The move to break apart Google into a holding company structure via Alphabet is seen as a good step toward boosting transparency and properly valuing the various experiments by Larry Page and Sergey Brin with the potential to become the Berkshire Hathaway of technology.
At least that outcome is what analysts are rooting for.
On Monday, Google announced plans to become a subsidiary of Alphabet, a holding company to be led by Larry Page. Sergey Brin will be president of Alphabet. Google gets focus and Sundar Pichai as CEO. And the various experiments---Google Fiber, self-driving cars, drone delivery etc.---will be separated and potentially become businesses.
The initial reaction from analysts was positive, but many observers noted that it remains to be seen how transparent Alphabet really becomes. Here's a recap of the comments on Tuesday.
Wells Fargo analyst Peter Stabler:
Though a positive, we believe questions will quickly pivot toward whether with this move "core Google" will elect to provide further operating metrics. In particular, we have seen rising interest in metrics that could help investors better understand the impact of mobile search, the growth rate of YouTube, and relative contribution of other Google display advertising products such as the DoubleClick Ad Tech stack. In short, this move will help answer key investor questions regarding high level investment strategy, but as of now doesn't provide any clues whether further operating metrics for core Google will be forthcoming. We also expect investors to question whether break-out of core Google assets could signal a more aggressive approach to expense management.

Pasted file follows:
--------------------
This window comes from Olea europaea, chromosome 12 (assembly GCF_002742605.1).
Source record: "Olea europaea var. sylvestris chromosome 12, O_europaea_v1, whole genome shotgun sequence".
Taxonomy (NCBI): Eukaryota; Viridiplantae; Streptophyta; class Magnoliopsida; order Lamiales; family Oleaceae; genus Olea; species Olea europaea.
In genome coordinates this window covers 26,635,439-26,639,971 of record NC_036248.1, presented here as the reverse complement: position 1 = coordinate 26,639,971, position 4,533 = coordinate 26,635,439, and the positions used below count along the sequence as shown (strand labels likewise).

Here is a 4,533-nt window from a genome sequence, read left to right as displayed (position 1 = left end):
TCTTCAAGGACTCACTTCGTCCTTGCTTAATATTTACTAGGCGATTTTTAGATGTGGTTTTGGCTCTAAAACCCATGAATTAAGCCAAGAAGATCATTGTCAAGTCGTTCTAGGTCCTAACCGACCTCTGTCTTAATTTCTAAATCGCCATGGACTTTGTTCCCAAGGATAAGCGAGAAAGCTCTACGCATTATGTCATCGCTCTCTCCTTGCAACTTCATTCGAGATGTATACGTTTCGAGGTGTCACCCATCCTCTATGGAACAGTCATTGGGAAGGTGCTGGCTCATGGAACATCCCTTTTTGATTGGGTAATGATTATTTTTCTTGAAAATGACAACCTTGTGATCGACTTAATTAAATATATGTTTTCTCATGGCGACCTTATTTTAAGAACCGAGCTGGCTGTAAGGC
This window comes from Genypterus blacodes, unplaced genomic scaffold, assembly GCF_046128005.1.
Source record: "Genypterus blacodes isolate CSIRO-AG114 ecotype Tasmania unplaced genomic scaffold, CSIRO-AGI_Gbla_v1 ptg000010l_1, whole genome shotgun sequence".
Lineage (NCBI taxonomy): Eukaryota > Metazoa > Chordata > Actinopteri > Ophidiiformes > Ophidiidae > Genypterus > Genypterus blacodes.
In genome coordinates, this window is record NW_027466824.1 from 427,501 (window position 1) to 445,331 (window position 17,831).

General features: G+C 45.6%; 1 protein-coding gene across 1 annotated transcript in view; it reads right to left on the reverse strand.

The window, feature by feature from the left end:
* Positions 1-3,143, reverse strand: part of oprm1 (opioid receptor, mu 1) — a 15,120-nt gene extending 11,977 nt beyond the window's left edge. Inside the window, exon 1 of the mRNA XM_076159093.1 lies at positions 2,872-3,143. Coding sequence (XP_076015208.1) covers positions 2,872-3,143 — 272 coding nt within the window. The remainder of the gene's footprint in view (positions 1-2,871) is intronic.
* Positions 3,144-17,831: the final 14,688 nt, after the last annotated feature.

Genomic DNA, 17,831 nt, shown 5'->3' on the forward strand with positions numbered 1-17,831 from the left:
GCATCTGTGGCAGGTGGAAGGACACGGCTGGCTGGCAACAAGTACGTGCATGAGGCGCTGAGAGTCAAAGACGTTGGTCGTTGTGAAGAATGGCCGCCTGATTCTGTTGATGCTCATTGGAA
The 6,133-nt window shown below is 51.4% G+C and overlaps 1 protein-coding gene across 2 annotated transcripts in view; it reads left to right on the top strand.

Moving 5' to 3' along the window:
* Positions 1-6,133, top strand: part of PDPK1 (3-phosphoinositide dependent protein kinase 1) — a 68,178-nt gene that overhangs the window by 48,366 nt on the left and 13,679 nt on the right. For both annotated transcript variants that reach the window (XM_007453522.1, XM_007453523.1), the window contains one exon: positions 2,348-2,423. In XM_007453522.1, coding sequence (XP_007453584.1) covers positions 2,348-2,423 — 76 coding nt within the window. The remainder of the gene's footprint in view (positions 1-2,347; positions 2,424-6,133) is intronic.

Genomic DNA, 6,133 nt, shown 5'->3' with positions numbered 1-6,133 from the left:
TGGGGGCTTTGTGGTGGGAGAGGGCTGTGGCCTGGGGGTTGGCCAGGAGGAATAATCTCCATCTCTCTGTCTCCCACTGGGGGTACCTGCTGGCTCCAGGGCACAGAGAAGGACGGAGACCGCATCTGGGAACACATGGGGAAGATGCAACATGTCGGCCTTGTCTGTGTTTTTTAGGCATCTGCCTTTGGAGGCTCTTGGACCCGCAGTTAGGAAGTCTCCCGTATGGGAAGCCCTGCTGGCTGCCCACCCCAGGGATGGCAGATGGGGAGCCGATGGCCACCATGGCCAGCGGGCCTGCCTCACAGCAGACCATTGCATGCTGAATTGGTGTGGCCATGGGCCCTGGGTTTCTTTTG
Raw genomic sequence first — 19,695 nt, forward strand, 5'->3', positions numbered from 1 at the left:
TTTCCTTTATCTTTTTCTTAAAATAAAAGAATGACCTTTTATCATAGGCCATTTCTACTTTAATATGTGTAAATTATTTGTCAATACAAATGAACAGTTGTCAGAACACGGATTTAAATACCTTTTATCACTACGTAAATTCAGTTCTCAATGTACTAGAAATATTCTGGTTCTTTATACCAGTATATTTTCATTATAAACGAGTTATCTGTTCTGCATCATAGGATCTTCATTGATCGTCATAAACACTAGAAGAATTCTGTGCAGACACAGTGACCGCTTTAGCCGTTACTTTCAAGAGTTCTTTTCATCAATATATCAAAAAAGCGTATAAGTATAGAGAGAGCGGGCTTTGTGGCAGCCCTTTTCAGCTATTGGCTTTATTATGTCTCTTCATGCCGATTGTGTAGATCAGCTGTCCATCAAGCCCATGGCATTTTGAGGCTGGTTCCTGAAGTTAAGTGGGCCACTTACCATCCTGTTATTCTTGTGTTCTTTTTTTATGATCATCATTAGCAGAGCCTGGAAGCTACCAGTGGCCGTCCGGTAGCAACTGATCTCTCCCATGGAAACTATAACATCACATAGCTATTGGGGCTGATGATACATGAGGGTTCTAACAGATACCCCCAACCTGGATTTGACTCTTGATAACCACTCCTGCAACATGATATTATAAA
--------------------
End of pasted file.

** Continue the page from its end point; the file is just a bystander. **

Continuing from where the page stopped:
Stifel analyst Scott Devitt:
Larry Page and Sergey Brin meet Warren Buffett and Charlie Munger as the Berkshire Hathaway of the Internet emerges for a multi-year stock run, in our view...The company has recently been giving investors exactly what they've wanted, with the strong management team exercising disciplined focus on value creation, and with multiple business units operating with reasonable levels of autonomy.
JMP Securities analyst Ronald Josey:
As a result of this change in operating structure, Alphabet will begin reporting segment results in 4Q, which we believe will demonstrate the health and profitability of Google's core Search, Ads, and Internet businesses that was often clouded given investments in non-Core operating assets, such as Google's Self-Driving Cars, Project Wing, and other non-direct Internet businesses, including Google's health efforts (Calico and Life Sciences). It remains unclear how granular the new reporting structure will be, although we expect the company to at least report revenue and profitability per major operating unit, thereby providing increased transparency overall.
Cowen analyst John Blackledge:
With the Alphabet's move, Google ushers into the spotlight a new cadre of leaders (like Pichai) who will have autonomy over the internet business. For Page - Brin, it allows them to focus on longer-term, start-up oriented, and higher growth.